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Wednesday, May 22, 2024

A toxic plastic problem

Steve Brownett-Gale underlines why the transition to reusable vapes is so vital for the future of the planet

In recent times, local councils across England and Wales confirmed they were backing plans to ban disposable vapes by 2024.

While these convenient, pocket-sized devices have grown popular since their market debut, they bring with them a two-pronged issue: environmental waste and attraction for the younger audience.

The environmental consequences of disposable vapes are evident. Used and discarded, many of these devices ultimately find their way into landfills, their disposal proving a dilemma for most consumers. Containing lithium-ion batteries, these single-use devices are not meant for our usual waste bins. Ideally, they should be separated and taken to specialised vape shops, dropped off at local electrical bins, or collected by councils. Unfortunately, such practices aren’t widespread, and environmental implications continue to mount.

Moreover, there’s no sidestepping the fact that disposable vapes seem deliberately designed for a younger audience. The colour of packaging has become a well-discussed topic, as research indicates that colour and imagery have a huge impact on children and their attraction to brightly coloured packaging. Their affordability, vibrant shades and broad accessibility make them as tempting as candy – a dangerous parallel given the potentially harmful effects they pose.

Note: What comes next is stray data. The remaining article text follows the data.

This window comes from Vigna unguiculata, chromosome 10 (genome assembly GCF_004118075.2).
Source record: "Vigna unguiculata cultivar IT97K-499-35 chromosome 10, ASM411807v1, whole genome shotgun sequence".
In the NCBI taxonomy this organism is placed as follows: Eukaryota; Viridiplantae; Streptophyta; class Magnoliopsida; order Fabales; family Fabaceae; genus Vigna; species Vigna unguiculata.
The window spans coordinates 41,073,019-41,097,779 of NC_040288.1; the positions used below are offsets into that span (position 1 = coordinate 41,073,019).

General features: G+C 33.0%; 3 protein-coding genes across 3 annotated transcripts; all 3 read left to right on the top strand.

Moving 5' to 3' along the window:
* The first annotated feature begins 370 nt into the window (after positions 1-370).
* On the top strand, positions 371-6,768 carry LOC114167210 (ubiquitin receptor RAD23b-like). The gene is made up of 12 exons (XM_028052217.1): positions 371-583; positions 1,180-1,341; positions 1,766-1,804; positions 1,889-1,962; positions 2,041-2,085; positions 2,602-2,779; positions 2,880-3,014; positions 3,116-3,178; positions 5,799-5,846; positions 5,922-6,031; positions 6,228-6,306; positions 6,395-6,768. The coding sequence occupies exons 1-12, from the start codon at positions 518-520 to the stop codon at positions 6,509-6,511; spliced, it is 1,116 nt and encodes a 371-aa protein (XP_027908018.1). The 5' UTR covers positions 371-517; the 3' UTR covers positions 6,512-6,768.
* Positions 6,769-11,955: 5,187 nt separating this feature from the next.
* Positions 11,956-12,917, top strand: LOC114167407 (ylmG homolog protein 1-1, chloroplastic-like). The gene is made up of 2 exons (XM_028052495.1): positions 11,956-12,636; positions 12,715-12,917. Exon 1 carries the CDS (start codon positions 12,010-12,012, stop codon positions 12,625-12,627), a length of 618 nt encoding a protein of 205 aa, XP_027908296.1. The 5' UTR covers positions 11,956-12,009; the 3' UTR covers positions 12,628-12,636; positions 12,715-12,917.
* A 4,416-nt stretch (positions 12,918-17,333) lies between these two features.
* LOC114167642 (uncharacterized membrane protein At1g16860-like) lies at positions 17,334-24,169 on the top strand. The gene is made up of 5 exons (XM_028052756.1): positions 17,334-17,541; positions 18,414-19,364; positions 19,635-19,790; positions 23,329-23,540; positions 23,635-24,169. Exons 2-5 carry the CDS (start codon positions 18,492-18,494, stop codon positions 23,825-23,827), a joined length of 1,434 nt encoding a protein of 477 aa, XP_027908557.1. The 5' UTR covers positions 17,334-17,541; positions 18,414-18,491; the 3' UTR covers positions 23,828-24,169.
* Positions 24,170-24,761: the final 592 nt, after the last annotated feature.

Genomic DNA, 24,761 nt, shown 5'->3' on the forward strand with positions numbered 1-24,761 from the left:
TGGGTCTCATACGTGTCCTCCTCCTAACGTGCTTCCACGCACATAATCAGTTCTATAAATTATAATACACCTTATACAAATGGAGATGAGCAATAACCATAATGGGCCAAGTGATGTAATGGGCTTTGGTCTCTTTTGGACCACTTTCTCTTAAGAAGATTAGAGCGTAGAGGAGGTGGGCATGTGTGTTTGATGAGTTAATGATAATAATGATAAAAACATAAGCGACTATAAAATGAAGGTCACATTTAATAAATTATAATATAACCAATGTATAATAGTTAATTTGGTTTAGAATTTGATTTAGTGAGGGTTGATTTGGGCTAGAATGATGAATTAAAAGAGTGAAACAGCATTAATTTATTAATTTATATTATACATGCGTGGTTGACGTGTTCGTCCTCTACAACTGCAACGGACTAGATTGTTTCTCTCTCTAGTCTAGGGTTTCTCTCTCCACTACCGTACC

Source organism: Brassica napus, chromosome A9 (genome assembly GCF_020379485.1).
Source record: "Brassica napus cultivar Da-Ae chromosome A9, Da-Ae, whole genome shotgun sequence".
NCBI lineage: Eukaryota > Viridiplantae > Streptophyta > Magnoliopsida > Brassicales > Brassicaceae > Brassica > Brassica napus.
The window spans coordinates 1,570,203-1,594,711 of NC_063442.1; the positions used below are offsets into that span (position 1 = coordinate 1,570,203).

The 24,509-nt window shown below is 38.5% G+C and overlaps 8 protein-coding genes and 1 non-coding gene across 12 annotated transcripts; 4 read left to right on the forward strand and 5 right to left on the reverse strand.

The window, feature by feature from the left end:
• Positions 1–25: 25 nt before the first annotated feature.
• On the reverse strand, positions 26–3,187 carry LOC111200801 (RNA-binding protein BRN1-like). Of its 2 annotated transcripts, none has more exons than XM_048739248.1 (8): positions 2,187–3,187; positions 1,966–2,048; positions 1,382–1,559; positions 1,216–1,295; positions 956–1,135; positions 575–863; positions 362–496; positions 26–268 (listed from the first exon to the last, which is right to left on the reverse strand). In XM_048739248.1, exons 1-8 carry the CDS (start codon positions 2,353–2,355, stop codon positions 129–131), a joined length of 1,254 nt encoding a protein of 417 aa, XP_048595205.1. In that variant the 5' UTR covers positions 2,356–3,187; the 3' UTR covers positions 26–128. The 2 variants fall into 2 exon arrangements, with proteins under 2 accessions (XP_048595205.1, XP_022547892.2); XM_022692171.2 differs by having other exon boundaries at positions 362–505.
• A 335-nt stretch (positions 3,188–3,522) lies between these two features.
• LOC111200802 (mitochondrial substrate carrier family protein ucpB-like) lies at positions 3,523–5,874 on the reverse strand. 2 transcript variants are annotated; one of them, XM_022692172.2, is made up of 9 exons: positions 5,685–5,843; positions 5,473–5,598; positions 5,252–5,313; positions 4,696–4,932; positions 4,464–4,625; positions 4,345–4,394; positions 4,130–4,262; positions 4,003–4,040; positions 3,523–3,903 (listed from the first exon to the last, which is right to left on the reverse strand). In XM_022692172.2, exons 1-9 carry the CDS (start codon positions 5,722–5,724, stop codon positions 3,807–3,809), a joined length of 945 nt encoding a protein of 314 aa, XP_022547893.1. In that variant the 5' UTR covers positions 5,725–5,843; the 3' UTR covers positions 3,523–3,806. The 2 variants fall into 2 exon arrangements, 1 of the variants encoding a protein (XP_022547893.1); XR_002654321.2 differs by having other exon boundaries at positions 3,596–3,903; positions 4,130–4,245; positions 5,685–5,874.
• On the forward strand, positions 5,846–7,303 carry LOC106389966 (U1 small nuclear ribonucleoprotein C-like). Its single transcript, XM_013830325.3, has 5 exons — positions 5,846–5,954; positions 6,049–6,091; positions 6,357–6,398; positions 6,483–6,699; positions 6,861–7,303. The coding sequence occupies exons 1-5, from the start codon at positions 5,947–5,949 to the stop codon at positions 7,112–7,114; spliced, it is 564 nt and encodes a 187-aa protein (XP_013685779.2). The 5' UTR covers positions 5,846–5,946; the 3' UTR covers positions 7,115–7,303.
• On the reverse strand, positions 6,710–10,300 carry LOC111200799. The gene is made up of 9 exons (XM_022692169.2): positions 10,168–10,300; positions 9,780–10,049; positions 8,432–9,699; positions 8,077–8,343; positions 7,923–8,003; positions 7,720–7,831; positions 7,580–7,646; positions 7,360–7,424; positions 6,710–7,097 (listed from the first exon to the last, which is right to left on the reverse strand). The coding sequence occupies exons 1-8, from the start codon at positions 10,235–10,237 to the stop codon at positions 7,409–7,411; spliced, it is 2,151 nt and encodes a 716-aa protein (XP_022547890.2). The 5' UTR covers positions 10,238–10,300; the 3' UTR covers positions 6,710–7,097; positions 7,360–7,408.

Plus, recent research has raised alarms about the high chemical content in some of these vapes, including lead, nickel, and chromium. Such chemicals can potentially jeopardise a young person’s brain and central nervous system development.

For the dual goal of environmental conservation and youth protection, it’s high time adult consumers shifted to reusable vaping devices. These refillable counterparts are not just pocket-friendly in the long run – they also significantly reduce packaging waste. With the ability to top up e-liquid or replace the coil as required, and often with rechargeable functionalities, these devices can serve users until the battery dies.

However, let’s not paint all disposable vapes with the same brush. The market does house unregulated, possibly dangerous products. But with tighter governmental restrictions on the horizon, we hope to see a decline in these illegal products, leaving only those from verified manufacturers. As consumers, our responsibility is twofold: supporting environmentally-friendly options and ensuring the product’s safety and standard compliance.

The packaging design of reusable vape containers further alleviates concerns regarding child safety. Compliant with ISO 8317, child-resistant features such as pipette droppers, dropper bottles, and child-proof caps protect children from accidental ingestion and give parents and caregivers peace of mind.

Steve Brownett-Gale is the Marketing Lead at Lifestyle Packaging

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